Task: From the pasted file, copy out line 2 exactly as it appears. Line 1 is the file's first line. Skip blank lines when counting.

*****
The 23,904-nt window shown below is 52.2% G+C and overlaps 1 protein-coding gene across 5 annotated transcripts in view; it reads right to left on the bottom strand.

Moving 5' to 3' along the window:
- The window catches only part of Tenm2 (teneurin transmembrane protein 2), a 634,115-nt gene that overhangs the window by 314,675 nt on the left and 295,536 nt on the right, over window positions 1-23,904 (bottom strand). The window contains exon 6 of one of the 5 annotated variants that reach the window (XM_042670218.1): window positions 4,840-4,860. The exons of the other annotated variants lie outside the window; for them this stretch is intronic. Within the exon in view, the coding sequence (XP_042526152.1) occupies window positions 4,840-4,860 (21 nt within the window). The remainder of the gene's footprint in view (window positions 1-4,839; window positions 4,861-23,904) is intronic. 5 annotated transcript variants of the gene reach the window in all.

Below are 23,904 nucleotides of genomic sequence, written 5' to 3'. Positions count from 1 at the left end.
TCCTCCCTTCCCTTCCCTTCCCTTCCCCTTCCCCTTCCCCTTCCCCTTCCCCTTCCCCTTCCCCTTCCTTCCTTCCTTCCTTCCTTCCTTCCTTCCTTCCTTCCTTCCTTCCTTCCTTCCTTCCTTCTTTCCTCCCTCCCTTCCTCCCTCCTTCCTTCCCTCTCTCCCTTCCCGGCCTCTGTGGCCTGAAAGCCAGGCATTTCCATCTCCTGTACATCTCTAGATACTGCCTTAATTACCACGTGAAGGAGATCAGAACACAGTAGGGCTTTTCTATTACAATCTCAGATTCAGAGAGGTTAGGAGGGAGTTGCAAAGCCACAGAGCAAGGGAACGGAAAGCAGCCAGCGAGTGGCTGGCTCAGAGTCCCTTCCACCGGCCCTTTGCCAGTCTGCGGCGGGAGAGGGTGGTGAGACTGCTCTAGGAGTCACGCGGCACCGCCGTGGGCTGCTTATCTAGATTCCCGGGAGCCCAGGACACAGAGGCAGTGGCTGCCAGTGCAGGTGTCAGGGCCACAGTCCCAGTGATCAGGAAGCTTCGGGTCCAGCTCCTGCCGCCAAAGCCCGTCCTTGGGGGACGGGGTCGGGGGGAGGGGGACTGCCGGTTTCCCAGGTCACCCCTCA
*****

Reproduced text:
Moving 5' to 3' along the window: